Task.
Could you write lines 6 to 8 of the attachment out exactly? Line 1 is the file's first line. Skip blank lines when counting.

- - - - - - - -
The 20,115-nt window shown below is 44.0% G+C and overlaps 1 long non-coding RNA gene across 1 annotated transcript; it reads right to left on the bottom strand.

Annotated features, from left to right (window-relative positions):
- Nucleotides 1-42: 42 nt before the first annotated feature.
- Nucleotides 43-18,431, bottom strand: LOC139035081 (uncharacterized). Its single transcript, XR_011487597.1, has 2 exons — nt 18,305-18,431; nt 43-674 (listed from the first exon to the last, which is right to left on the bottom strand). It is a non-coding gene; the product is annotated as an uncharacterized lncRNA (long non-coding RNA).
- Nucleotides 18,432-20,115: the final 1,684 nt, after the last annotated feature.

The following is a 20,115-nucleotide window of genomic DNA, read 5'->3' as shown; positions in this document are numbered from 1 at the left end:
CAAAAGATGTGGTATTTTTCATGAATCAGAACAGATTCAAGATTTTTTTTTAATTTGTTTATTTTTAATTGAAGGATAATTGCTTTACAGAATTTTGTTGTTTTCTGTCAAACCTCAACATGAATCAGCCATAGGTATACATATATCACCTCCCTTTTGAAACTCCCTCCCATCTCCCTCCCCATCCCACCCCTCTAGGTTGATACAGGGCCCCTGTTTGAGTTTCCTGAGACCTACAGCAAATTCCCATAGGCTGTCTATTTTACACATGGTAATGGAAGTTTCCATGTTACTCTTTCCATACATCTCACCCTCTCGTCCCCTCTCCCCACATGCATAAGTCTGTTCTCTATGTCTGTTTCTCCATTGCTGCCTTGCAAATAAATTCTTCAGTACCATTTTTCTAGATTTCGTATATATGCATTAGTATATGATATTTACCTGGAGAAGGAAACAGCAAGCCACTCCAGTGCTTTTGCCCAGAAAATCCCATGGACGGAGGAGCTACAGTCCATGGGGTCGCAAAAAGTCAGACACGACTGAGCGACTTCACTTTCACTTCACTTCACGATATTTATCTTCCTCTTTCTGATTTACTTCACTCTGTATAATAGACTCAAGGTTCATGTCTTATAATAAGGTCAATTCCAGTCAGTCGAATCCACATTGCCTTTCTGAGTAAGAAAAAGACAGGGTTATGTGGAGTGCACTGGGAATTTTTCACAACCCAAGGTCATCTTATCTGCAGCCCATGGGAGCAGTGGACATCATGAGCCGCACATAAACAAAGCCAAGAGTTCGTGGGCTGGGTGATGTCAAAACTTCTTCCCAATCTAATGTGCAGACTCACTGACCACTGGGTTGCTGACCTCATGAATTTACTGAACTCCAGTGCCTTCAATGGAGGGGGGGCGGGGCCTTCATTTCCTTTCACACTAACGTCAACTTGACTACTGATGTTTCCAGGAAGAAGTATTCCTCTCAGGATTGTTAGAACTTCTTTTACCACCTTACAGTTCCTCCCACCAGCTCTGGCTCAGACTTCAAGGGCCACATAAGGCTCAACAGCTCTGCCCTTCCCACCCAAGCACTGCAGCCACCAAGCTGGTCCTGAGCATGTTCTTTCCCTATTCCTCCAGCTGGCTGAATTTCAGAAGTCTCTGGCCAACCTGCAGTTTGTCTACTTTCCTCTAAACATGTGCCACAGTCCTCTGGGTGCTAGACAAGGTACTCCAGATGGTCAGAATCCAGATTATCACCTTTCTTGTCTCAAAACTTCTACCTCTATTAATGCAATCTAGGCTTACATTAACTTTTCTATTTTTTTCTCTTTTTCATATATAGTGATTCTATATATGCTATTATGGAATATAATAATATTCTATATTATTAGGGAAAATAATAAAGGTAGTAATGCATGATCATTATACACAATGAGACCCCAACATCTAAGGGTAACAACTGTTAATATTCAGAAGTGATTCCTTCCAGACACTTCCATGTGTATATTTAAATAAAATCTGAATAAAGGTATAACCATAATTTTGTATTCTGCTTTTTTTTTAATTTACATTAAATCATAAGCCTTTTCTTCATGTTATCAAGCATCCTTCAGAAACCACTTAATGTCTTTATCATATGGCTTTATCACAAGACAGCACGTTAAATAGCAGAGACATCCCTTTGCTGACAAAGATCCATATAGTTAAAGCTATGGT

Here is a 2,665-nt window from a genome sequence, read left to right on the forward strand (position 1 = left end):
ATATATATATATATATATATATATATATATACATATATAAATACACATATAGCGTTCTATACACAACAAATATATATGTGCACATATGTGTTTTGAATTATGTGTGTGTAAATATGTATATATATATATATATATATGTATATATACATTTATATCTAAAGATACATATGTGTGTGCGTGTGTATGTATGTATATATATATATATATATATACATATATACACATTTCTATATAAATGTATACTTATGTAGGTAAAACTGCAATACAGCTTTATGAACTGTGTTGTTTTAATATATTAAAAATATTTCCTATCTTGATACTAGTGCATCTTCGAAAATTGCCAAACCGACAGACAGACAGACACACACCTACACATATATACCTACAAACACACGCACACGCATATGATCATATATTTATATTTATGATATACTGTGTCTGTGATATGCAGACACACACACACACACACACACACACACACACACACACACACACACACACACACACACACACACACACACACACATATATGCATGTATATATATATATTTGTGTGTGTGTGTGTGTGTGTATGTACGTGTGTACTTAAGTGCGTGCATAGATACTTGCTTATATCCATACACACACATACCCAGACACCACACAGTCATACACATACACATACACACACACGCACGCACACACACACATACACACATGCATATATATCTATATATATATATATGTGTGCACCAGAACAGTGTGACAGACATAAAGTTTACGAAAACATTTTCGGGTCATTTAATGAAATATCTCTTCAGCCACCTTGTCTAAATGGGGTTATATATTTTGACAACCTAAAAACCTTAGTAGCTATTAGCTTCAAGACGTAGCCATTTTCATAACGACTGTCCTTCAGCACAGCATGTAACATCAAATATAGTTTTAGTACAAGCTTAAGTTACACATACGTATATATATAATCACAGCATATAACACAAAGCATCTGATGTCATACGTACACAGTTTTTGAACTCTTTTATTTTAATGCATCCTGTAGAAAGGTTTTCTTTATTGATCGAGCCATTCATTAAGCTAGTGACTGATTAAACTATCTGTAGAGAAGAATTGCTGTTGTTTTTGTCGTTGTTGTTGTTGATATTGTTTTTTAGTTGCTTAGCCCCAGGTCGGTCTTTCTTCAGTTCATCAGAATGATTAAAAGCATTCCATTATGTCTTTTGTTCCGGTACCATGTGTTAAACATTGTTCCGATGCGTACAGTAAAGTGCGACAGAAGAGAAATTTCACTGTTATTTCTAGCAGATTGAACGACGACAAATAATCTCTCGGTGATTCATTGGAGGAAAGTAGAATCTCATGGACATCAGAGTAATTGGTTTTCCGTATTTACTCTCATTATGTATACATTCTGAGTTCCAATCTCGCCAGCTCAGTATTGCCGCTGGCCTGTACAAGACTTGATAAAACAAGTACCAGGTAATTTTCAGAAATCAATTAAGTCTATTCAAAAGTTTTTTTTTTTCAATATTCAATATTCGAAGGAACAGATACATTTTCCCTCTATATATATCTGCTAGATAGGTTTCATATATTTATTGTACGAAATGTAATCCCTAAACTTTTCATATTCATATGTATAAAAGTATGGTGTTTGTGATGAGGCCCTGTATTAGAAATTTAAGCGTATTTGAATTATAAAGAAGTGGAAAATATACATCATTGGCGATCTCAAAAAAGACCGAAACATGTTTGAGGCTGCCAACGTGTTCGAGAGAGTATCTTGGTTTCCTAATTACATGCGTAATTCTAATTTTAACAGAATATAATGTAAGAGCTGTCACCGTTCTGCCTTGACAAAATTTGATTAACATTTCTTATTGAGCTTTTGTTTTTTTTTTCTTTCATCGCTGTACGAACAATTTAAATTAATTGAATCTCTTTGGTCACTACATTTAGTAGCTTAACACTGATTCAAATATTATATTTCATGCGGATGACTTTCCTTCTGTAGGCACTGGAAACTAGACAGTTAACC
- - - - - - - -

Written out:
The following is a 20,115-nucleotide window of genomic DNA, read 5'->3' as shown; positions in this document are numbered from 1 at the left end:
CAAAAGATGTGGTATTTTTCATGAATCAGAACAGATTCAAGATTTTTTTTTAATTTGTTTATTTTTAATTGAAGGATAATTGCTTTACAGAATTTTGTTGTTTTCTGTCAAACCTCAACATGAATCAGCCATAGGTATACATATATCACCTCCCTTTTGAAACTCCCTCCCATCTCCCTCCCCATCCCACCCCTCTAGGTTGATACAGGGCCCCTGTTTGAGTTTCCTGAGACCTACAGCAAATTCCCATAGGCTGTCTATTTTACACATGGTAATGGAAGTTTCCATGTTACTCTTTCCATACATCTCACCCTCTCGTCCCCTCTCCCCACATGCATAAGTCTGTTCTCTATGTCTGTTTCTCCATTGCTGCCTTGCAAATAAATTCTTCAGTACCATTTTTCTAGATTTCGTATATATGCATTAGTATATGATATTTACCTGGAGAAGGAAACAGCAAGCCACTCCAGTGCTTTTGCCCAGAAAATCCCATGGACGGAGGAGCTACAGTCCATGGGGTCGCAAAAAGTCAGACACGACTGAGCGACTTCACTTTCACTTCACTTCACGATATTTATCTTCCTCTTTCTGATTTACTTCACTCTGTATAATAGACTCAAGGTTCATGTCTTATAATAAGGTCAATTCCAGTCAGTCGAATCCACATTGCCTTTCTGAGTAAGAAAAAGACAGGGTTATGTGGAGTGCACTGGGAATTTTTCACAACCCAAGGTCATCTTATCTGCAGCCCATGGGAGCAGTGGACATCATGAGCCGCACATAAACAAAGCCAAGAGTTCGTGGGCTGGGTGATGTCAAAACTTCTTCCCAATCTAATGTGCAGACTCACTGACCACTGGGTTGCTGACCTCATGAATTTACTGAACTCCAGTGCCTTCAATGGAGGGGGGGCGGGGCCTTCATTTCCTTTCACACTAACGTCAACTTGACTACTGATGTTTCCAGGAAGAAGTATTCCTCTCAGGATTGTTAGAACTTCTTTTACCACCTTACAGTTCCTCCCACCAGCTCTGGCTCAGACTTCAAGGGCCACATAAGGCTCAACAGCTCTGCCCTTCCCACCCAAGCACTGCAGCCACCAAGCTGGTCCTGAGCATGTTCTTTCCCTATTCCTCCAGCTGGCTGAATTTCAGAAGTCTCTGGCCAACCTGCAGTTTGTCTACTTTCCTCTAAACATGTGCCACAGTCCTCTGGGTGCTAGACAAGGTACTCCAGATGGTCAGAATCCAGATTATCACCTTTCTTGTCTCAAAACTTCTACCTCTATTAATGCAATCTAGGCTTACATTAACTTTTCTATTTTTTTCTCTTTTTCATATATAGTGATTCTATATATGCTATTATGGAATATAATAATATTCTATATTATTAGGGAAAATAATAAAGGTAGTAATGCATGATCATTATACACAATGAGACCCCAACATCTAAGGGTAACAACTGTTAATATTCAGAAGTGATTCCTTCCAGACACTTCCATGTGTATATTTAAATAAAATCTGAATAAAGGTATAACCATAATTTTGTATTCTGCTTTTTTTTTAATTTACATTAAATCATAAGCCTTTTCTTCATGTTATCAAGCATCCTTCAGAAACCACTTAATGTCTTTATCATATGGCTTTATCACAAGACAGCACGTTAAATAGCAGAGACATCCCTTTGCTGACAAAGATCCATATAGTTAAAGCTATGGT

Here is a 2,665-nt window from a genome sequence, read left to right on the forward strand (position 1 = left end):